For many small businesses, customer acquisition is top priority. By attracting a steady stream of new users, companies in this category are guaranteed to continue generating profits.
They’re not wrong, but it’s actually much easier to convert existing users than it is to find new ones. According to a recent Bain & Company analysis, a 5 percent increase in customer retention rates translates to a 95 percent boost in profits.
Converting older users is also significantly cheaper. Harvard Business Review explains that,
“(A)cquiring a new customer is anywhere from five to 25 times
more expensive than retaining an existing one.”
It’s not difficult to understand why these numbers pan out. Existing customers already know and trust you. Thus, they don’t need as much convincing.
As an added benefit, current users are also likely to spend more than newer users — up to 31 percent more.
However, none of these benefits are automatic.
Even with unparalleled service and high-quality products, you still need to incentivize users to keep coming back. One of the best ways to do this is through a customer loyalty program that allows you to engage, nudge and track all of your existing users.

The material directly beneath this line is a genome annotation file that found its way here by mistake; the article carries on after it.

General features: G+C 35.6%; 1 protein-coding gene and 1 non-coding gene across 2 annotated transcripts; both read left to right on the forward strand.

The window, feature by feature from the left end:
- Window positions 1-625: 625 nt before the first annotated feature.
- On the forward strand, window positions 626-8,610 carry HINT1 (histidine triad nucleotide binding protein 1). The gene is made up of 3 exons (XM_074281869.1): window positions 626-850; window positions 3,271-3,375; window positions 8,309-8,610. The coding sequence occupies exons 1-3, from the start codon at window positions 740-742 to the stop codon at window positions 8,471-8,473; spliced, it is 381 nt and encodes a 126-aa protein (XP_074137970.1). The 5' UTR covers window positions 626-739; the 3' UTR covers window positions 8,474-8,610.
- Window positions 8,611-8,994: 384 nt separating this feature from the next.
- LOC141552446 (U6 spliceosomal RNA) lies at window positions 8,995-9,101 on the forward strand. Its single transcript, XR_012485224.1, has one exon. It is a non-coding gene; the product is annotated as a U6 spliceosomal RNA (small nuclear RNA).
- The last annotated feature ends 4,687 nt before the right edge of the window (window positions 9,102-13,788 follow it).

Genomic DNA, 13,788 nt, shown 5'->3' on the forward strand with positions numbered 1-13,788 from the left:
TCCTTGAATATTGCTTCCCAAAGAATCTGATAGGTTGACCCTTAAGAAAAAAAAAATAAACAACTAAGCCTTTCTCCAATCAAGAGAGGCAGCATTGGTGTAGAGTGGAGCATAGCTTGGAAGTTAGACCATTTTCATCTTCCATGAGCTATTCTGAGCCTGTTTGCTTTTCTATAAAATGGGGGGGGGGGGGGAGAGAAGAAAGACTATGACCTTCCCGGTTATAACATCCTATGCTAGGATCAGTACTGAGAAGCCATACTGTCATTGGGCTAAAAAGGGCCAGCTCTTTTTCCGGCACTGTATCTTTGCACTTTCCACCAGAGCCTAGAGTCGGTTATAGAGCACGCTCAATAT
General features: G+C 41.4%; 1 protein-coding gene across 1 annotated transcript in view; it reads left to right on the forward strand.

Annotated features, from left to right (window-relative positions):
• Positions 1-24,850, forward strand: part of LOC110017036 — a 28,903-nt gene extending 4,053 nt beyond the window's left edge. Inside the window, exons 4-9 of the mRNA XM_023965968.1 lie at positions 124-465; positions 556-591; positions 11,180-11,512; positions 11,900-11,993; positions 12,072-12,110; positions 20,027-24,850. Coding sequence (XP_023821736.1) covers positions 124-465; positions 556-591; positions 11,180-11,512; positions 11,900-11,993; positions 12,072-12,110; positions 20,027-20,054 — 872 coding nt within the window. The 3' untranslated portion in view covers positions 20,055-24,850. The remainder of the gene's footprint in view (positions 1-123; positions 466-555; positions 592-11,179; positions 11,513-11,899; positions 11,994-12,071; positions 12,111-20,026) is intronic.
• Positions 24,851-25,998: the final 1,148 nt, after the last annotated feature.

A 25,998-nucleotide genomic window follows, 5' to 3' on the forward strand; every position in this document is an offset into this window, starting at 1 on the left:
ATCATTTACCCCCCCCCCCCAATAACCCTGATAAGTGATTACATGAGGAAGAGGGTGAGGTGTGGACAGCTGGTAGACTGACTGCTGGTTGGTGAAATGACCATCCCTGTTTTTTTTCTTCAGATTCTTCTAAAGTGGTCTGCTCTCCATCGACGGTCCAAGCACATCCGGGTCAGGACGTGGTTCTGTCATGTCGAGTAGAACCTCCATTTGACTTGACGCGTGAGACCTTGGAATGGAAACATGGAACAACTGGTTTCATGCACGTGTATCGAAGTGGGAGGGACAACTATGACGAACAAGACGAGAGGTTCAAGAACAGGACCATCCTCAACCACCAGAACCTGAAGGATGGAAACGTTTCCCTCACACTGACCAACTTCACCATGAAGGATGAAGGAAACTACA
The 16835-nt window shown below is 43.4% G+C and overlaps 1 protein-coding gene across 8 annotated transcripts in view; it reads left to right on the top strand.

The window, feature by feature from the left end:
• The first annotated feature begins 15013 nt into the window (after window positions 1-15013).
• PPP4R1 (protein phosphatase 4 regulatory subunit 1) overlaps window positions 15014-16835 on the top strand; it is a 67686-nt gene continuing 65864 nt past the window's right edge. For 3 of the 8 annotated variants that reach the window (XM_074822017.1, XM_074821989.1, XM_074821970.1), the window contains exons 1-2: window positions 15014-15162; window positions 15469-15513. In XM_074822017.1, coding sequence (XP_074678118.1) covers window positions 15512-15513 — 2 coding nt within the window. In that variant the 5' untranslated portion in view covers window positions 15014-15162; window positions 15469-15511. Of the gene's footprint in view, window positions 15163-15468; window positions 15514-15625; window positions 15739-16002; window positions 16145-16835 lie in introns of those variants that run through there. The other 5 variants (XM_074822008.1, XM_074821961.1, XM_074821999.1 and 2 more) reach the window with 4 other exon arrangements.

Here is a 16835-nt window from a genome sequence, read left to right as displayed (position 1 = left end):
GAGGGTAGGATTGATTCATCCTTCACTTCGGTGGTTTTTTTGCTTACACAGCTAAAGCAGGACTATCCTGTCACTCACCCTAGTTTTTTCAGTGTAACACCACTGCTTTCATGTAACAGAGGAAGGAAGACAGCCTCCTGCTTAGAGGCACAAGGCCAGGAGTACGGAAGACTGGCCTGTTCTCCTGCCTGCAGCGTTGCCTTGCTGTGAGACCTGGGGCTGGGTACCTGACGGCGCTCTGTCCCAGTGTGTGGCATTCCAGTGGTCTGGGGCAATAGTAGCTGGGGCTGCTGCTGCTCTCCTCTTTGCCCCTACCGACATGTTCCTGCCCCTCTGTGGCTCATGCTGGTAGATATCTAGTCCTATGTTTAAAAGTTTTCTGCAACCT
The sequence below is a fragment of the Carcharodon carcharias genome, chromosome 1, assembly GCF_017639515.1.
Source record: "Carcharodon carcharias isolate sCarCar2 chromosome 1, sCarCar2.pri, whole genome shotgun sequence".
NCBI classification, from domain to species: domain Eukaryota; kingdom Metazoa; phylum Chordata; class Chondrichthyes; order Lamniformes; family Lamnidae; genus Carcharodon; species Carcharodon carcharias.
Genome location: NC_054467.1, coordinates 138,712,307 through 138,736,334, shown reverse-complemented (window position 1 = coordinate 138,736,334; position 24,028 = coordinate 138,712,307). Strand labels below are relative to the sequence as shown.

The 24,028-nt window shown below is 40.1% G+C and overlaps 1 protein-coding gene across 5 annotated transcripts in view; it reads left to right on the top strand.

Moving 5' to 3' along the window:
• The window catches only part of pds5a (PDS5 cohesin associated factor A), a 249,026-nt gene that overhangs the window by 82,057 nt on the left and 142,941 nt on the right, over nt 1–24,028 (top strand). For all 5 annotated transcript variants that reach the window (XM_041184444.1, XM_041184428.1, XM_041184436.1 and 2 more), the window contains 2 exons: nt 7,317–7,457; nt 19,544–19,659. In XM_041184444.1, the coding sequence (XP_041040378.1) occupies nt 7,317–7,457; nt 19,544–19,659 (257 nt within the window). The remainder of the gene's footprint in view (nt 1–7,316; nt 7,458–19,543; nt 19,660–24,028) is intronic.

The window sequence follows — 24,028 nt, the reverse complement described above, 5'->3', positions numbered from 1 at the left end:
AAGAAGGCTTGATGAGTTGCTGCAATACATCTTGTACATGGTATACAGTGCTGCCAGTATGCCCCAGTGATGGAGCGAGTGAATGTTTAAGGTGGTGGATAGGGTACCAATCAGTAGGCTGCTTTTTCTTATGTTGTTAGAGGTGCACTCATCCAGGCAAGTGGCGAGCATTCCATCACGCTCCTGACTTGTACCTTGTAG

Better still, getting started is a lot easier than you realize. This is true even if you’re a sole proprietor with very limited time and money.
How to Set up a Customer Loyalty Program
For an ultra-minimalistic approach, all you really need is a simple spreadsheet of customer names and email addresses. As long as you send the occasional message or holiday greeting, some of your users will come back.
For more consistent results, here are some easy tips you can start implementing today.
1. Pick a Branded Name
The first step involves choosing an official name for your customer reward program.
You could get away with something as simple as “Our Loyalty Program,” but you have an opportunity to create something that’s truly unique. At the very least, your program should include your company’s brand. However, don’t be afraid to use alliterations, puns or clever names.
This branding serves two important purposes: